5. Rees maps

Re-created maps of south Wales drawn by William Rees, 1932

(by permission of the National Library of Wales)











William Rees, a professional historian of medieval Wales, was born in 1887, the youngest of eight children in a modest Brecon farming family. A talented student, Rees won the opportunity to study at Cardiff University where he completed a Master’s dissertation on the medieval Marcher lordship of Brecon. An interest in landscape and history continued throughout his life. While teaching, studying, and researching during the First World War, he developed a particular enthusiasm for using maps to illustrate the war movement. The result was a lifelong commitment to the combined disciplines of geography, history, and politics.

While completing his doctorate, Rees began working on the maps and accompanying text that were later published as South Wales and the Border in the Fourteenth Century (1933). The finished book was based largely on Rees’s accumulation of published and unpublished materials from the Public Record Office and the British Museum gathered over a twenty-year span.

The map itself was published separately, in four large coloured sheets, by the Ordnance Survey in 1932, and it is these maps which are digitized here. The maps portray the historical landscape of south Wales with additional features and information which re-create the social, economical, political, and religious conditions prevailing in the fourteenth century.

Published during an upsurge in European map-making, Rees’s book was well received internationally, while contemporary reviewers hailed the work as a ‘definite advance in the geographical study of history’. Rees described his efforts as ‘the reconstruction of a lost topography’ to enable a ‘fuller understanding of the social landscape’. He was particularly proud of his map and was known to provide free or low-cost copies to other scholars of medieval Wales.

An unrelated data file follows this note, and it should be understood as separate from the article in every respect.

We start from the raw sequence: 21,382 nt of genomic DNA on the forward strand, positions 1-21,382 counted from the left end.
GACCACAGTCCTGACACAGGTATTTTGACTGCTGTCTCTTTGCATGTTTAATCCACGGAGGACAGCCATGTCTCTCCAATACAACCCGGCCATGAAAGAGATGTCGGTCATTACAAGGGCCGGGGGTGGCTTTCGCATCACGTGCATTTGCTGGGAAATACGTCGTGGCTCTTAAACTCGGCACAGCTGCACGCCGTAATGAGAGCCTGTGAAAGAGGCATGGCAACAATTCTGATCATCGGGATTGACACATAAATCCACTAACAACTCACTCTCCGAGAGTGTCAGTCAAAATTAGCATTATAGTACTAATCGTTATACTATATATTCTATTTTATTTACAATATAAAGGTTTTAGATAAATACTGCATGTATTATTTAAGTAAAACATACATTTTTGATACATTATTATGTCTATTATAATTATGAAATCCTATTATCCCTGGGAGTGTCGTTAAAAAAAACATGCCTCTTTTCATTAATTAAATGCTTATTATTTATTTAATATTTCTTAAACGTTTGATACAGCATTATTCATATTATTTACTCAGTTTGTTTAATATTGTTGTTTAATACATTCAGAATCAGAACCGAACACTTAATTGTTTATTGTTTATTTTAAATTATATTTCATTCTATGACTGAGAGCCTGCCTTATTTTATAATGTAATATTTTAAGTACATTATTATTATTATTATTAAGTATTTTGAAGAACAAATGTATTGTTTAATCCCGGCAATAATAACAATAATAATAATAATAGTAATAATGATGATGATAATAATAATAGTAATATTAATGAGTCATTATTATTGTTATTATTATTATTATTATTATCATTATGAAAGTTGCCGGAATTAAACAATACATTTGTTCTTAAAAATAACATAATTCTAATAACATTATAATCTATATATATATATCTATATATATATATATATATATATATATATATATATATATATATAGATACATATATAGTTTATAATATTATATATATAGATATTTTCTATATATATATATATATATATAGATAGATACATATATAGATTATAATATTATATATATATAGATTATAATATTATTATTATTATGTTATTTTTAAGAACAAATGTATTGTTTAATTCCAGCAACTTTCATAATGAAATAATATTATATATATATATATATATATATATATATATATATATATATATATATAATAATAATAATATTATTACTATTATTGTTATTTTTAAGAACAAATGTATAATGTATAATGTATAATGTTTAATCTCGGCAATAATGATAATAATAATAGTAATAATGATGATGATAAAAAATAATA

Rees continued to publish historical maps, notably An Historical Atlas of Wales from Early to Modern Times (1951). He died in 1978 aged 90. South Wales and the Border in the Fourteenth Century remains a valuable cartographic survey of south Wales and an informed re-creation of its medieval topography.



Griffiths, Ralph A., ‘William Rees and the Modern Study of Medieval Wales’, in Wales and the Welsh in the Middle Ages, ed. by Ralph A. Griffiths and Phillipp Schofield (Cardiff: University of Wales Press, 2011), pp. 203–220.

Pierce, Gwynedd O., ‘Obituary: William Rees (1887–1978)’, Welsh History Review, 9.4 (December 1979), 486–92.

Randall, H. J., ‘Wales in the Fourteenth Century’, Antiquity, 7.27 (September 1933), 329-336 (review of Rees’s South Wales and the Border in the Fourteenth Century).

Rees, William, ‘The Mediaeval Lordship of Brecon’, Transactions of the Honourable Society of Cymmrodorion (1915-16), 165–224.

Rees, William, South Wales and the Border in the Fourteenth Century (Cardiff: Western Mail, 1933).